Is 5GB of mobile broadband a month enough for most people?

First off:
1024 bytes = 1 KB (kilobyte)
1024 KB = 1 MB (megabyte)
1024 MB = 1 GB (gigabyte)
1024 GB = 1 TB (terabyte)

It’s hard to peg the average size of a web page (so, one person’s profile on Facebook, for example). Easy to say a range between 80 and 300 KB. (This is an interesting page: Average Web Page Size Triples Since 2003.)

Very broad and arbitrary size ranges for other kinds of files:

Photos found on the internet: 100 KB – 2 MB
Higher-resolution images: 2 – 15 MB.
Song files run between 2 – 15 MB.
A half-hour of video, maybe 150 – 175 MB.
A 90-minute movie, 500 MB – 1 GB

So, to the question:

5GB is fine for phones with internet (c.f. articles 1 & 2).

On a computer, however, 5GB may or may not be fine (c.f. article 3 is from a geekier perspective).

I go waaaaaaaaaaaaaaaaaaay past 5 GB a month. I ain’t even going to guess a number. If you only look at static web pages — ones with no videos — and nobody sends you emails with pictures or videos in them, and you don’t download any music or audio-visual material… you likely won’t hit 5GB.

Here’s the important question for your carrier: Is there a way to monitor how much you’ve used up to the current moment in the billing cycle?

1. Beta News: Sprint says 5 GB per month should be enough for most

2. Yahoo! Answers: Is 5GB enough for a normal use on a laptop for broadband access using a USB Card?

3. Buzz Out Loud Lounge: Would 5 GB be enough for you?

A rare prediction

I’ve been reading books on the iPhone with the free Stanza application. And right after I heard about this excellent program, Amazon purchased Stanza, and the guess is that it intends to replace its own Kindle reader for iPhone with Stanza.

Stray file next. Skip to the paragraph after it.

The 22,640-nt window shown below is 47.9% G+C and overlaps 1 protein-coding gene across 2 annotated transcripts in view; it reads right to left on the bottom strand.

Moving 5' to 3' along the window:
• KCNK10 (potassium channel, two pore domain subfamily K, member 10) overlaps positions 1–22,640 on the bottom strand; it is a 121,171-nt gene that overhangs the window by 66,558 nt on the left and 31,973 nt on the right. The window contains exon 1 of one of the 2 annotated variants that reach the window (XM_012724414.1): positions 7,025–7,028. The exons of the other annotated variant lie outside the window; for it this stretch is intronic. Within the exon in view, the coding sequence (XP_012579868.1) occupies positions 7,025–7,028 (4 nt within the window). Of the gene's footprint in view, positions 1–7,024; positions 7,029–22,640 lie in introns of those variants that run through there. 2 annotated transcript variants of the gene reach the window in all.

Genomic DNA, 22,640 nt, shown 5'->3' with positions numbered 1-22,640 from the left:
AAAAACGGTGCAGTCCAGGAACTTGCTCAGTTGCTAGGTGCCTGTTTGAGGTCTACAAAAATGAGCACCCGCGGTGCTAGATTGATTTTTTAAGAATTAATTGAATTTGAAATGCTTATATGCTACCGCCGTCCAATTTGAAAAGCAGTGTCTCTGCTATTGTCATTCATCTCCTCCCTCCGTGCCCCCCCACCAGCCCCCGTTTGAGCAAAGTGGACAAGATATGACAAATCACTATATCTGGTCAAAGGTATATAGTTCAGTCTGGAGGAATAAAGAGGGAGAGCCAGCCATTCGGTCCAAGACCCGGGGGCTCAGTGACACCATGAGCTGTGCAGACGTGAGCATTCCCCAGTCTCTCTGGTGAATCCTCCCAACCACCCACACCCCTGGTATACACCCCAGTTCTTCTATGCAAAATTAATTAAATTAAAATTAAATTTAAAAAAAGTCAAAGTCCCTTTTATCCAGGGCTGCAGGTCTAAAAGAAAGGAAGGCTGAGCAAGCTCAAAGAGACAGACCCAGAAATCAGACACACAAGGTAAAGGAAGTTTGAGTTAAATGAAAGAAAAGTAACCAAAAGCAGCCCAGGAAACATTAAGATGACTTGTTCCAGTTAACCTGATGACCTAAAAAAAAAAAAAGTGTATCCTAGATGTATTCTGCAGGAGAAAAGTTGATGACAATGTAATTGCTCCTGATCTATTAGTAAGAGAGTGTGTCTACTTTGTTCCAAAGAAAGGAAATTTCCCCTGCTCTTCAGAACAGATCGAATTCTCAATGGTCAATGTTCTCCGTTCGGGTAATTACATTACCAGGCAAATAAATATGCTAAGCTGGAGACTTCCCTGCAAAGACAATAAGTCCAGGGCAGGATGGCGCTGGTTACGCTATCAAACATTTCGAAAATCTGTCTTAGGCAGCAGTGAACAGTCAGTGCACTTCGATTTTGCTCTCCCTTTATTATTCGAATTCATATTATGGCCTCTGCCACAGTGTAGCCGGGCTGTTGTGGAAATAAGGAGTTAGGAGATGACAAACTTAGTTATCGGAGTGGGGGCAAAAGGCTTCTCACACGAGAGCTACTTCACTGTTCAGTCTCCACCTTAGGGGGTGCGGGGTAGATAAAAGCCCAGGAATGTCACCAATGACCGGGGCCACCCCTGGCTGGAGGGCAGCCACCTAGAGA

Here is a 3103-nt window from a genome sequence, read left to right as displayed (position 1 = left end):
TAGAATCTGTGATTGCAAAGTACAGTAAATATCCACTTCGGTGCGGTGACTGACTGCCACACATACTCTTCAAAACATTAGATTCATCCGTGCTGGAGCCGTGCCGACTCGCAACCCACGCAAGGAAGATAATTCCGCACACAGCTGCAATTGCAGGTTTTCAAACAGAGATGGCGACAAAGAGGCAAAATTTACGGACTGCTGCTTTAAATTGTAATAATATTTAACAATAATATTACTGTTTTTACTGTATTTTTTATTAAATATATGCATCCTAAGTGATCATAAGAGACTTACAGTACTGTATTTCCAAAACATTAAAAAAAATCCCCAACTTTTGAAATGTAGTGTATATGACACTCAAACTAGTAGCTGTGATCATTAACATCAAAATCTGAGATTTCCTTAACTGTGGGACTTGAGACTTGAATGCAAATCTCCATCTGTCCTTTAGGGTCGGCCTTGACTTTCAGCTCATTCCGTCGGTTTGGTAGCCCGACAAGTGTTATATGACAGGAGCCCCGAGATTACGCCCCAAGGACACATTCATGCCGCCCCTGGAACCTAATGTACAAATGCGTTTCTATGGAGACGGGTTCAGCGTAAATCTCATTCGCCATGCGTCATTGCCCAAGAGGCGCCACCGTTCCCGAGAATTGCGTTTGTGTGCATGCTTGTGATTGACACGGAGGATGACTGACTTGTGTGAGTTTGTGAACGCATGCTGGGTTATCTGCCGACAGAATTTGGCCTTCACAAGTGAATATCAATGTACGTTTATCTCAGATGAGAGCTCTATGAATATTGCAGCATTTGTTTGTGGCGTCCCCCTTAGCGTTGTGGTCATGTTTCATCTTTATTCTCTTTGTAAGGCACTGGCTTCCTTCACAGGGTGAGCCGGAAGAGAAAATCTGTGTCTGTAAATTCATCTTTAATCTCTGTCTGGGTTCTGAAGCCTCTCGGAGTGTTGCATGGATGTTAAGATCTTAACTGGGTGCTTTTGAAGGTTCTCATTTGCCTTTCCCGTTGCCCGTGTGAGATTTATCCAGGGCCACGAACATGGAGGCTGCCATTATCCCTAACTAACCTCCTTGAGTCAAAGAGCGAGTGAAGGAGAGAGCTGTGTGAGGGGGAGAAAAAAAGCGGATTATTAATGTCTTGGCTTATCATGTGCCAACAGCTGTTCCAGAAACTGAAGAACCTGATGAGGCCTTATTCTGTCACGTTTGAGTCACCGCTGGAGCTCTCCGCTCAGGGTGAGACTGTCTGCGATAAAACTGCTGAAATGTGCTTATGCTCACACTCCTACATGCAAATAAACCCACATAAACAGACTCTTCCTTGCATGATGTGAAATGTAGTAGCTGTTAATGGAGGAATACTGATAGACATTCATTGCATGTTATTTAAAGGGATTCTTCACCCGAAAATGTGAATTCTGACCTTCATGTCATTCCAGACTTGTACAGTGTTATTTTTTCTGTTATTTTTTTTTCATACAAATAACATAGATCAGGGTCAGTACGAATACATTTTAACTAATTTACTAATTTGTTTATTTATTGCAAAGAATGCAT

I was surprised at how much I enjoyed reading on the iPhone. Because one can change the font, the font size, the font color, the background color, and even the margins of the page, it’s an experience far superior to, say, reading an article on a web page in Mobile Safari.

While Amazon’s new version of the Kindle is selling way better than the original model, it now seems to me a fair bet that Apple has already been playing with this idea. And so, while I never like to try to guess Apple’s plans — and certainly never to bank on them — I’m going to officially throw in with all the folks who are assuming that Apple will announce some form of media tablet this summer. I think they’re even going to get into selling eBooks, although it would seem smart of them to get in bed with Amazon on that deal.

All of this gives me high hopes for the publishing industry, which has suffered greatly in recent years. I also hope that electronic distribution will save authors and publishers from the chains of the big book retailers such as Barnes & Ignoble and Borders, who have had a chokehold on the industry for too long. Unfortunately, small bookstores will get probably even more screwed in the process.